Why didn’t Obama order troops to Benghazi to protect what remained of our diplomatic delegation and their security staff? The only known communication between the president and the Defense Secretary during the attack took place about one and one half hours after the assault began. Why didn’t Obama call for reinforcements?
More to the point, as the attack escalated and its dimensions became clearer, why didn’t Defense Secretary Leon Panetta ask him for authority to order relief for the beleaguered mission? Why didn’t he even ask?
Clearly, the president must have been pretty firm in his one meeting with Panetta that he did not want to send in more troops to rescue those already on the ground in Benghazi. He must have made it so plain that the Secretary did not think it necessary — and perhaps didn’t dare — to ask if his hands-off instruction still stood.
What was the president’s motivation?
It comes as no surprise that eight weeks before an election, it was political, but how and why?
To grasp Obama’s state of mind at the time, we have to realize that he had to win the vote of every last supporter in order to prevail. His campaign was not about swing voters, but about a 100% turnout of his base. Every last African-American, Latino, single mother, and gay voter had to come out and vote or he would not win.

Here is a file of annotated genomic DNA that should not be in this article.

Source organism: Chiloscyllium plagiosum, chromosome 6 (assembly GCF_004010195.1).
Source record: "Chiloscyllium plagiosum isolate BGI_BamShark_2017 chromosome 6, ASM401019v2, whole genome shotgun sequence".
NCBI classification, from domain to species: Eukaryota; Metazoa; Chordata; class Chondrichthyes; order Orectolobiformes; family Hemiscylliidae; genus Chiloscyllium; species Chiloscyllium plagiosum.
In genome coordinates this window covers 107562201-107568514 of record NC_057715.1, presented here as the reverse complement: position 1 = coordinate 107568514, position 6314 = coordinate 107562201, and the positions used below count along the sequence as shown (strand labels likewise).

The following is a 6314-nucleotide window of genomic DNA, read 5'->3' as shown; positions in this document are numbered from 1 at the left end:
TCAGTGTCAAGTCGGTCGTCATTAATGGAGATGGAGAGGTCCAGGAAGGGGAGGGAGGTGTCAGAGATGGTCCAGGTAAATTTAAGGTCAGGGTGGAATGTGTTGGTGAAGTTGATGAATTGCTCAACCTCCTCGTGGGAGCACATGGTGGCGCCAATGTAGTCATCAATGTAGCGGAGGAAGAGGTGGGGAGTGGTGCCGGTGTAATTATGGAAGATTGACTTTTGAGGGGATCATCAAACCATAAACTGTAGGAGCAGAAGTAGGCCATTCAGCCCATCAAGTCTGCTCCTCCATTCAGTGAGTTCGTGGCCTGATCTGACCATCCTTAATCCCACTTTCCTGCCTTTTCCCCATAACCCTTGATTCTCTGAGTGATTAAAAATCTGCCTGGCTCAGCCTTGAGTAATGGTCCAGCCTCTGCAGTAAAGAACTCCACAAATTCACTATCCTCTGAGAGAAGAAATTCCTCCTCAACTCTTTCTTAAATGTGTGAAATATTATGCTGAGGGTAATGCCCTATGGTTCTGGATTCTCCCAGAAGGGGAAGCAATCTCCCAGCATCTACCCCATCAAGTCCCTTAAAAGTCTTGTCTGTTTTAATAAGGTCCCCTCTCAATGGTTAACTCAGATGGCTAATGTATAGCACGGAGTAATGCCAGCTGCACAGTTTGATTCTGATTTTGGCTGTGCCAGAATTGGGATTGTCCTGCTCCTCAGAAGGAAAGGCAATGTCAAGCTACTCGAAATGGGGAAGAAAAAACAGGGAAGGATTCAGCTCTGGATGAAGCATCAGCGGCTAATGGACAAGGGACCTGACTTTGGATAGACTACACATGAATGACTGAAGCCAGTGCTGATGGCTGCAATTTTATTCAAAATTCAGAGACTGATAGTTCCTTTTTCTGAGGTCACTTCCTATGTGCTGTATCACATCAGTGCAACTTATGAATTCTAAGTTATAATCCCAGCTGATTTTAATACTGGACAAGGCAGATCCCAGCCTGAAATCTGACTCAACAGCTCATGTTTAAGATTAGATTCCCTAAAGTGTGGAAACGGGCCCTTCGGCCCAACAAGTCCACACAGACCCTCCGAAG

Another key part of his base was the anti-war voters. It was, after all, his opposition to the Iraq War which propelled him into contention against Hillary Clinton in 2007-2008. From the start of his Libyan intervention, he must have worried that he would alienate his supporters by starting another war.
In a profile of President Obama by Vanity Fair’s Michael Lewis suggested that he was obsessed with avoiding any casualties as he sought to lead the war “from behind.” Lewis noted that casualties in Libya might create a narrative about how “a president elected to extract us from a war in one Arab country got Americans killed in another.”
So Obama must have felt he had to lean over backwards not to put more boots on the ground lest they lead to the dreaded casualties. At the time of his meeting with Panetta, Obama did not know that the ambassador was dead and the others who would fall that day had not yet been hit.
So the bottom line is this: President Obama was so anxious to preserve his reputation as a peace candidate that he resisted calls for intervention which might have saved — and, to be fair, could have cost additional — American lives. He certainly put politics first.
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